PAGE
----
The CVS/Aetna deal should be featured in our healthcare debates

The not-so-covert take-over of US healthcare should be top of mind for POTUS wannabes

vol. 1, issue 20


It occurred to me recently while I stood in line at my local CVS to purchase a box of syringes for new medication I must take through intramuscular administration as part of my recent autoimmune disease diagnosis, that my mistrust of CVS goes back to 2007 when it started issuing its electronic “Care Cards”. I was not pleased to know there was a database over which I had no control and which would be tracking indefinitely all my purchases. How cute, I know. Remember those days when we used to take privacy largely for granted?

At the time, I didn’t realize that the data tracking cards and the buying spree of vertically related companies was the thin edge of the wedge in CVS’s campaign to become the lords of American healthcare. This Seattle Times piece chronicles it nicely up to 2015. I have mapped the rest of its purchases for you in this article from back in June where I ask do you want Socialism or CVS.

Standing there annoyed because, through no fault of my own the purchase of said syringes had taken over a month to complete, I ruminated on that data capture.

I recalled a conversation I had last year while attending the Wall Street Journal’s Health Care Summit at the Four Seasons Hotel in Georgetown. As a trade journalist for Mergermarkets hoping to break scoops about the frenetic activity in healthcare, I was only this squinchy much higher than persona non grata among the likes of Aetna CEO Mark Bertolini and other C-suiters (many, if not all, of whom had body guards tracking their every move) and healthcare illuminati. That’s why I was alone as I munched on swanky crudites with exotic dips and sipping a San Pelligrino, praying to the Gods of Journalist Intel, when another loner asked if he could share my table.

Ask the universe for a break, and look what happens!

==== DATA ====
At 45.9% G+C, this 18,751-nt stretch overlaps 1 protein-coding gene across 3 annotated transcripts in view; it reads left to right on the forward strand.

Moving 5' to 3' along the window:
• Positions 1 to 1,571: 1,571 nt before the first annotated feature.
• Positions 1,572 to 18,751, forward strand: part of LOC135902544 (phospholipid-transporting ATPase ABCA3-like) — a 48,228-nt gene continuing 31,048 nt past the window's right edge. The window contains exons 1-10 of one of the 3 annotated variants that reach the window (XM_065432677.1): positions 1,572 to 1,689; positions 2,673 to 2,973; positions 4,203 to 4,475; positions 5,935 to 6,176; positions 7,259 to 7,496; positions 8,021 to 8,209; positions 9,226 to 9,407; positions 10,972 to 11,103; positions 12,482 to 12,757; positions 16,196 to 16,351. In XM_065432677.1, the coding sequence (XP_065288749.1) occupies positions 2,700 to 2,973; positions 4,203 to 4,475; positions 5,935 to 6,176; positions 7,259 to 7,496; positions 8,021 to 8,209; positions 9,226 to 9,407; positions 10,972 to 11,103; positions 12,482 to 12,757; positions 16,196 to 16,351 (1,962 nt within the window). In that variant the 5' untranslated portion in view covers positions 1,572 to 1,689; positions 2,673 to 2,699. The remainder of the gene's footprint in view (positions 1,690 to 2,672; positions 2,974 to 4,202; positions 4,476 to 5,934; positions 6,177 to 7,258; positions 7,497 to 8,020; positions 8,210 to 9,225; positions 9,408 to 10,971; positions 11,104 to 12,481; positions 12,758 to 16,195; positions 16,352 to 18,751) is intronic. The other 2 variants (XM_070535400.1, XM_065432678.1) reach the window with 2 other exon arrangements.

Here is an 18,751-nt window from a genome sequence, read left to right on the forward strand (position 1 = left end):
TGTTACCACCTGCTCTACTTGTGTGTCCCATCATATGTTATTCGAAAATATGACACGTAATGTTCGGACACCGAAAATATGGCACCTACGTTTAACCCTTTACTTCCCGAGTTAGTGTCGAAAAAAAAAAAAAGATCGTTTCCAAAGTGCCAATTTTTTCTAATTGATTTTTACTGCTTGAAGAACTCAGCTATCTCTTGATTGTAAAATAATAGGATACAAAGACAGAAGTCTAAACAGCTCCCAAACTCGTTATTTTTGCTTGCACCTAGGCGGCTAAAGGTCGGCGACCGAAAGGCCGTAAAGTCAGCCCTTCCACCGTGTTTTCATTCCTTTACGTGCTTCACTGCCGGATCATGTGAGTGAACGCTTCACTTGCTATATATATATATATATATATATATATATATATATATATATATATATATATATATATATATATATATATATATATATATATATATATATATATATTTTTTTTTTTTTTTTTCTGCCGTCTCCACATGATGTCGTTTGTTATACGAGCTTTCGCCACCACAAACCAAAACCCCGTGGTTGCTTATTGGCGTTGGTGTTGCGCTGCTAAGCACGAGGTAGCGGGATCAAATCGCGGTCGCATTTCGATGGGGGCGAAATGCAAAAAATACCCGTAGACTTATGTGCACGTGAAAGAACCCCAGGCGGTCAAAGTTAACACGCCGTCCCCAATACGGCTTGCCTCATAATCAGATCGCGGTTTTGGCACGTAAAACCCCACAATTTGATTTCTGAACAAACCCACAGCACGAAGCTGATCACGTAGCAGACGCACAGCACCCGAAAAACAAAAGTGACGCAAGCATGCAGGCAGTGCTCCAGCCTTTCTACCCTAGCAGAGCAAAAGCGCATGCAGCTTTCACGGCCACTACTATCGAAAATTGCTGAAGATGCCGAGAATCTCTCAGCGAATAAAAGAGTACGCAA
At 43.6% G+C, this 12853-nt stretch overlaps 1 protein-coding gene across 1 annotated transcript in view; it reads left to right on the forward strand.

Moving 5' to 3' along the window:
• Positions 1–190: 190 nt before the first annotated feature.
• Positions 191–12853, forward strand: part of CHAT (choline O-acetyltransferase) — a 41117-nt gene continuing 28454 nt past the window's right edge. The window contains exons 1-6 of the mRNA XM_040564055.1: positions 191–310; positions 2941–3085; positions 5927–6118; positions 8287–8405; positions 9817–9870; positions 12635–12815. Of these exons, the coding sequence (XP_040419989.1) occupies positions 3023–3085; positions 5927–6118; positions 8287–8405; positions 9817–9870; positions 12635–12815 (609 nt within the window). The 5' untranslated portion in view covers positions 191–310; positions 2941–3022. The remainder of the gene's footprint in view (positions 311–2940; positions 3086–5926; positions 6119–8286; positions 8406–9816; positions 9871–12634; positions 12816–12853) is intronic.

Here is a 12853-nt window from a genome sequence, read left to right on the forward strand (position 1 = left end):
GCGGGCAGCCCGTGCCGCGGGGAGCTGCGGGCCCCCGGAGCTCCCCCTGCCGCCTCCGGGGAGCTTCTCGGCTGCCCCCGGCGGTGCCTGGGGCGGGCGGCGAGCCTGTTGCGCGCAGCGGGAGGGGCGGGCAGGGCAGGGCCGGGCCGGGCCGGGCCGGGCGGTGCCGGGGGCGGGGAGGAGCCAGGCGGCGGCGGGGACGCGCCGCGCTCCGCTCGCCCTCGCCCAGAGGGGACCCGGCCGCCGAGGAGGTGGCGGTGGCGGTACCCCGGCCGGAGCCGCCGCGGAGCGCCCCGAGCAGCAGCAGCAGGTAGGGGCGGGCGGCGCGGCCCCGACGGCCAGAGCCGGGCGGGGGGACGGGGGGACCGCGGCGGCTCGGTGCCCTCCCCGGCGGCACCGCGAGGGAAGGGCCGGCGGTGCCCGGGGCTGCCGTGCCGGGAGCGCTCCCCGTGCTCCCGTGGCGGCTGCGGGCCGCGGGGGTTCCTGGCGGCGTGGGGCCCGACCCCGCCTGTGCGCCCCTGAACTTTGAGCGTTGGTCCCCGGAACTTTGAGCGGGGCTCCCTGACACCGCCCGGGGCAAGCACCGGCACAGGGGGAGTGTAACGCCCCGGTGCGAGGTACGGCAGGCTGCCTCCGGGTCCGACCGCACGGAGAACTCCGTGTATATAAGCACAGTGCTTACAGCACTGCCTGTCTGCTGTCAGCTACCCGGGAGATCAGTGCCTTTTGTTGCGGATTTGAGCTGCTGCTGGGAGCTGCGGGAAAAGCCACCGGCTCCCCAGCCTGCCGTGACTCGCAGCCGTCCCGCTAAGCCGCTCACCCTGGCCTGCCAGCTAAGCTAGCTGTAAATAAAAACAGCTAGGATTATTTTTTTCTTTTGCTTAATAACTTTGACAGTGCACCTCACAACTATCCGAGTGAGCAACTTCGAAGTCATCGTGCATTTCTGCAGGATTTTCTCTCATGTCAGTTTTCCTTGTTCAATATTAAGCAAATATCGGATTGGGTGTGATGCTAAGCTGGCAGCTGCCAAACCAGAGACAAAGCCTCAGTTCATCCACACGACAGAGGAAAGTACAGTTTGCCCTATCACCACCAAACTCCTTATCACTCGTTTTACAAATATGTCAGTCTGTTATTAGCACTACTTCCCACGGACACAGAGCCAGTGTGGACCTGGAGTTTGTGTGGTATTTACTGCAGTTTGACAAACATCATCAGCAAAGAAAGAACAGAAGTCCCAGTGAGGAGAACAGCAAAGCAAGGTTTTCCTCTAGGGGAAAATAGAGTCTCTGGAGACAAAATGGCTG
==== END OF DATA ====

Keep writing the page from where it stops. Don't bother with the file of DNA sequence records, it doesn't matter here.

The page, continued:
He looked like he’d had a hard day on his feet and would rather head back to where he was from in the upper Midwest so he could relax with a little ice fishing. Why was he here, I asked. Turns out, he managed some pretty hefty data processing contracts for all the major healthcare companies. Including — especially — the US government, particularly the Centers for Medicare and Medicaid Services (CMS).

Did the government have a chance of making our electronic health data actually synch properly (currently it does not) such that we would benefit as a nation from all the money being spent on it, much to the heartache of many a physician?

Uh. No.

Oh, shocker. But I bet CVS is ahead of the curve on that now that they look like they will have everything they need to own the doctors and the patients, I said.


The details of that conversation boil down to this: Medicare data. Boomers are where the bucks are, and if CVS can own the majority of that demographic’s spending habits on drugs, and know how to predict and even shape those habits, CVS will literally own the healthcare market and control trends.

“All along, it has been about the data,” my new friend told me. “They want to control as much of it as possible. The more they do, they more control they have. And they have a lot of data.”

For more on that, see the article I wrote in June and especially this one I wrote in the inagurual issue of docu-mental back in February. Meanwhile, because they’ve been investing in their healthcare IT infrastructure since the mid 2000’s, this is what they presented to investors back in June:

I am still looking for a good graph issued by CMS that shows they are capable of this and already implementing it. I believe, based on my conversations with him, that Health and Human Services Secretary Alex Azar dreams about it happening one day, if only on his watch. For now, I could only find enormous ZIP files of ponderous charts likes this one to explain how that dream of seamlessness between the patient experience, physician efforts, and data capture are to function:

Yeah, you’re not alone rolling your eyes there. Doctors are as thrilled with all this mumbo jumbo as you might suspect. As in, they hate it. Does it even work? It might except that your favorite president and legislators can’t walk in a steady healthcare policy line long enough to make anything meaningful happen.

Which brings me back to where I was, standing not at the cafe table in the posh Four Seasons but in the not posh (and not private at all) CVS, thinking that if the behemoth’s elegant and simple graph created for investors is true, I almost wouldn’t mind CVS managing my data and my healthcare experience. I like efficiency. The government is not efficient. Spoiler alert! Efficient, seamless government-run healthcare won’t happen in my lifetime or yours either.

So, why do I grouse?